Brad Houghton said...

My favorite line in the video..."it comes in 4 colors...black, blue, and green". Nope. I think I'll stick to scuba diving

Tim said...

I was very amazed at the comment that the ears will "EXPLODE" wow.. I ha made over 6000 scuba dives and never heard of anyones ears exploding.. there have been a few with burst ear drum when they over tried to equalize..BUT Exploding...my God...Those kinds of remarks contribute to and other wise interesting article.. These masks/snorkle do need more investigating.

Anonymous said...

I have read people say that the mask is hard to take off and I am not sure I understand that claim. I use Tribord and I simply slip it off... it is super easy. And you slip it back on.

Anonymous said...

Hi,

I am a keen diver and anaesthetist in the uk. In both capacities I deal with breathing systems.

These masks are fundamentally flawed in a dangerous way. It is all about the dead-space, the volume of the breathing system before an expiration valve or outlet to the air. This allows re-inhalation of CO2 in previously exhaled air. An average adult breathes in 500ml at rest in comfort (less if you are old or have a chronic ilnessl or young).. Any proportion of this that is made up of previous exhaled gas will draw in CO2 (exhaled gas contains about 5%)This will make someone breathe faster and eventually shallower. If this rebreathing continues the CO2 will build up causing hyperventilation and panic. These masks potentially have over 250ml dead space (more if the valves of internal masks are not 100% sealed. This means half of what you breathe in will be exhaled gas..... with about 5% CO2. As you breathe this in and out the process repeats itself and the CO2 builds up and up. Panic, accidents etc...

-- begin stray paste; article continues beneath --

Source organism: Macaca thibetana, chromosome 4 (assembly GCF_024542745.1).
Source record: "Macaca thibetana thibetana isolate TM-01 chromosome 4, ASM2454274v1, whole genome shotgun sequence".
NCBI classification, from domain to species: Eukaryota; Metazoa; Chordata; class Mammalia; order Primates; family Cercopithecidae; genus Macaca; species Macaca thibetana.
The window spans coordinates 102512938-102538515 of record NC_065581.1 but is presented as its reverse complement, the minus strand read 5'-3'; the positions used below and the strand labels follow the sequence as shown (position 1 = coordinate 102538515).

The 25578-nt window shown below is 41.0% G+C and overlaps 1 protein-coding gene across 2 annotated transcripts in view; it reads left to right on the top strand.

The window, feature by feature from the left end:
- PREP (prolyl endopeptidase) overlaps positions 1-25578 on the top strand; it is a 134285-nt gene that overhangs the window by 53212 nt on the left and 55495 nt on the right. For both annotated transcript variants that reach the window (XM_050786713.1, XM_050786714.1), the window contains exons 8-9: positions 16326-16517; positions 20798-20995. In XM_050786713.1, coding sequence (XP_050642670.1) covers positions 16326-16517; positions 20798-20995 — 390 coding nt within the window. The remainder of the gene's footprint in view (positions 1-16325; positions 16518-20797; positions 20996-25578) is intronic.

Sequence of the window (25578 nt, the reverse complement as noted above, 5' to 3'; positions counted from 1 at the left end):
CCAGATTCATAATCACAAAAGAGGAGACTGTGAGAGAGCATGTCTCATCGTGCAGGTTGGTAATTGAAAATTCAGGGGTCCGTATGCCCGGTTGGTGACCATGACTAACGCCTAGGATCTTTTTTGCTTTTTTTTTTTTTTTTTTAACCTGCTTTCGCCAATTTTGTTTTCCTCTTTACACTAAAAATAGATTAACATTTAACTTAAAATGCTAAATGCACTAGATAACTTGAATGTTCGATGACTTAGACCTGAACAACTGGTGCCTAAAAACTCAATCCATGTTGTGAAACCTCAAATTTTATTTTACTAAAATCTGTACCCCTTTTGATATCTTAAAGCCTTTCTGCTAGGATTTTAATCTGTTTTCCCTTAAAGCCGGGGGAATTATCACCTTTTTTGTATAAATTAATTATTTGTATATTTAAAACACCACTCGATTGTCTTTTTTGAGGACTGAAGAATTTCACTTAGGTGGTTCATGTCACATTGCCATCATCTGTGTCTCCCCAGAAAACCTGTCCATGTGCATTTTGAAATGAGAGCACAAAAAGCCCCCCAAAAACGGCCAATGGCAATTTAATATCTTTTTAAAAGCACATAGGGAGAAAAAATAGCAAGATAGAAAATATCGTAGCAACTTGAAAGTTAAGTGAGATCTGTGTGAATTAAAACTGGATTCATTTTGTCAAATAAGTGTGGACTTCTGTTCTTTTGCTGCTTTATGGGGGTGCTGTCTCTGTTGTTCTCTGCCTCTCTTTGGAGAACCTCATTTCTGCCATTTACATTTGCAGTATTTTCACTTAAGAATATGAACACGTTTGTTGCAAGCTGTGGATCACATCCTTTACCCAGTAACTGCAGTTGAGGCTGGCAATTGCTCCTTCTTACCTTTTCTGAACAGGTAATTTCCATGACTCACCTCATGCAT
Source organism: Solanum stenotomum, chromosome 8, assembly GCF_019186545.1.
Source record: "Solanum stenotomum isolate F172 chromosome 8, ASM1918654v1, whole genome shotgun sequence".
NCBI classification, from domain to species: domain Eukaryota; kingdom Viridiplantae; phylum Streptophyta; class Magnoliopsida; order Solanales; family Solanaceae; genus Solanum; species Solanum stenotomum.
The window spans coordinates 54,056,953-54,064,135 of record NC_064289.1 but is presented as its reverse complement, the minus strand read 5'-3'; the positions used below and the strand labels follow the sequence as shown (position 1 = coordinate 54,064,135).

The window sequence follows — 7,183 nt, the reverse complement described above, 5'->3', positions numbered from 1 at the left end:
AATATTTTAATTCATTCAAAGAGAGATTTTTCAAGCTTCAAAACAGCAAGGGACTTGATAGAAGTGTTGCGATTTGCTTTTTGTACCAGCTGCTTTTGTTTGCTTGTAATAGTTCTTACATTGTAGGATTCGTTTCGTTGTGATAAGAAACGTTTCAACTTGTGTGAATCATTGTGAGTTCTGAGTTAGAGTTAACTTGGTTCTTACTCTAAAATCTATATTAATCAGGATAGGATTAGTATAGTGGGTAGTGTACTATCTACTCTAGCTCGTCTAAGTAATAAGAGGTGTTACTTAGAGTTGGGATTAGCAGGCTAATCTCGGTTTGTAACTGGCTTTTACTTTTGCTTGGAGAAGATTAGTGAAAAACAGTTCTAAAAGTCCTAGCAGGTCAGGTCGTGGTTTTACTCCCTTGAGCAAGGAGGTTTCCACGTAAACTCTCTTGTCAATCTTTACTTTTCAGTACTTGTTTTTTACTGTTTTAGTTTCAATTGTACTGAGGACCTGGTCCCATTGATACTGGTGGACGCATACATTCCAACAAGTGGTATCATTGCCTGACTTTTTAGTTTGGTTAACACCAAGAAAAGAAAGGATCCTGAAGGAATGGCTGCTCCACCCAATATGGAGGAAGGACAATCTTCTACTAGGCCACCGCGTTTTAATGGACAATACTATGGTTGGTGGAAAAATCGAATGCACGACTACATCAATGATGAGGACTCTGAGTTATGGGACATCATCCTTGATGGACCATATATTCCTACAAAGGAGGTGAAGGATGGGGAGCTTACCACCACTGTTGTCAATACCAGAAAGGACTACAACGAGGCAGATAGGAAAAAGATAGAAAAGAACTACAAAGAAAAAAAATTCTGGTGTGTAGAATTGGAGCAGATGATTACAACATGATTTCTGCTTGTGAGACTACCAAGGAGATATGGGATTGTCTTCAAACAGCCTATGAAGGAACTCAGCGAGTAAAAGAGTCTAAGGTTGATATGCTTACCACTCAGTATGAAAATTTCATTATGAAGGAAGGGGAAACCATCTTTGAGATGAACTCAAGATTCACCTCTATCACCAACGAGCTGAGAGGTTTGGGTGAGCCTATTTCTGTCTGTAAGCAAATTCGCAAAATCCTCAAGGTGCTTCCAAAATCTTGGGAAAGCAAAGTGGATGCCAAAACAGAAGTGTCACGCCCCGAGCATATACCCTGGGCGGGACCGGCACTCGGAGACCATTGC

These should all be banned. Now.

Wildswimmer Pete said...

@Anonymous
"These masks are fundamentally flawed in a dangerous way. It is all about the dead-space, the volume of the breathing system before an expiration valve or outlet to the air."

There is no "dead air" using an Easybreath mask as there is no mixing of inhaled and exhaled gasses. You get "dead air" in conventional snorkels which is why most local authorities ban their use.

" An average adult breathes in 500ml at rest in comfort (less if you are old or have a chronic ilnessl or young).. Any proportion of this that is made up of previous exhaled gas will draw in CO2 (exhaled gas contains about 5%)"

I'm 68, have asthma and also Stage III heart failure, yet I can swim for literally hours (1500m/hr) using my Easybreath without any change of my respiration rate. My breathing remains deep and steady while I'm maintaining an hourly burn of 800-900 kcals.

"build up causing hyperventilation and panic" which happened to me quite recently in the deep end of the pool - while swimming on the surface just using goggles. My GP confirmed that I should keep using my snorkel mask a.) because it ensures I breath properly while swimming and b.) the confidence given by a chest full of air knowing whatever happens I'll float and still keep breathing as there is a chance I could black out which can happen with heart failure. Pool staff know of my medical condition and they keep an eye on me.

michael Ross said...

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michael Ross said...